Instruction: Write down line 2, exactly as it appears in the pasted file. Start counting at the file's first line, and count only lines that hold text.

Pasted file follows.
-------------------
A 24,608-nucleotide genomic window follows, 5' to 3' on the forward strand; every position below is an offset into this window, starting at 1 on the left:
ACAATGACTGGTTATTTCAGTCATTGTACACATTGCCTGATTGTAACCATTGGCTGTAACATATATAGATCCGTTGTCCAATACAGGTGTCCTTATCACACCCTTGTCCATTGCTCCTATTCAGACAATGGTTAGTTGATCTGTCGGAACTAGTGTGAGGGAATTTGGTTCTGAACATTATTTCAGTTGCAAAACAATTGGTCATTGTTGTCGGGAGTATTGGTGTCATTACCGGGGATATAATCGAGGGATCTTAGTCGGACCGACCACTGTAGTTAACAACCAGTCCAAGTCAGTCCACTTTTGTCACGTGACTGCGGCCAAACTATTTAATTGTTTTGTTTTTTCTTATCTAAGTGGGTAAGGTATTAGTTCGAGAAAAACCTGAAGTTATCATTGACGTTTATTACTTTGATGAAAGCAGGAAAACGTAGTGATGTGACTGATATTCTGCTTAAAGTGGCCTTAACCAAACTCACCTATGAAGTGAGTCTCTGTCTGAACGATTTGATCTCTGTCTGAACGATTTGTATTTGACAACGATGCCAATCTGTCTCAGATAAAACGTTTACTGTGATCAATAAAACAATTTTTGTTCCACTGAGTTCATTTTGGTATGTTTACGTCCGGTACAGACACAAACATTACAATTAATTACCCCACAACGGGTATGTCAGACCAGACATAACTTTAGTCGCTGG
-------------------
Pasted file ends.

ACAATGACTGGTTATTTCAGTCATTGTACACATTGCCTGATTGTAACCATTGGCTGTAACATATATAGATCCGTTGTCCAATACAGGTGTCCTTATCACACCCTTGTCCATTGCTCCTATTCAGACAATGGTTAGTTGATCTGTCGGAACTAGTGTGAGGGAATTTGGTTCTGAACATTATTTCAGTTGCAAAACAATTGGTCATTGTTGTCGGGAGTATTGGTGTCATTACCGGGGATATAATCGAGGGATCTTAGTCGGACCGACCACTGTAGTTAACAACCAGTCCAAGTCAGTCCACTTTTGTCACGTGACTGCGGCCAAACTATTTAATTGTTTTGTTTTTTCTTATCTAAGTGGGTAAGGTATTAGTTCGAGAAAAACCTGAAGTTATCATTGACGTTTATTACTTTGATGAAAGCAGGAAAACGTAGTGATGTGACTGATATTCTGCTTAAAGTGGCCTTAACCAAACTCACCTATGAAGTGAGTCTCTGTCTGAACGATTTGATCTCTGTCTGAACGATTTGTATTTGACAACGATGCCAATCTGTCTCAGATAAAACGTTTACTGTGATCAATAAAACAATTTTTGTTCCACTGAGTTCATTTTGGTATGTTTACGTCCGGTACAGACACAAACATTACAATTAATTACCCCACAACGGGTATGTCAGACCAGACATAACTTTAGTCGCTGG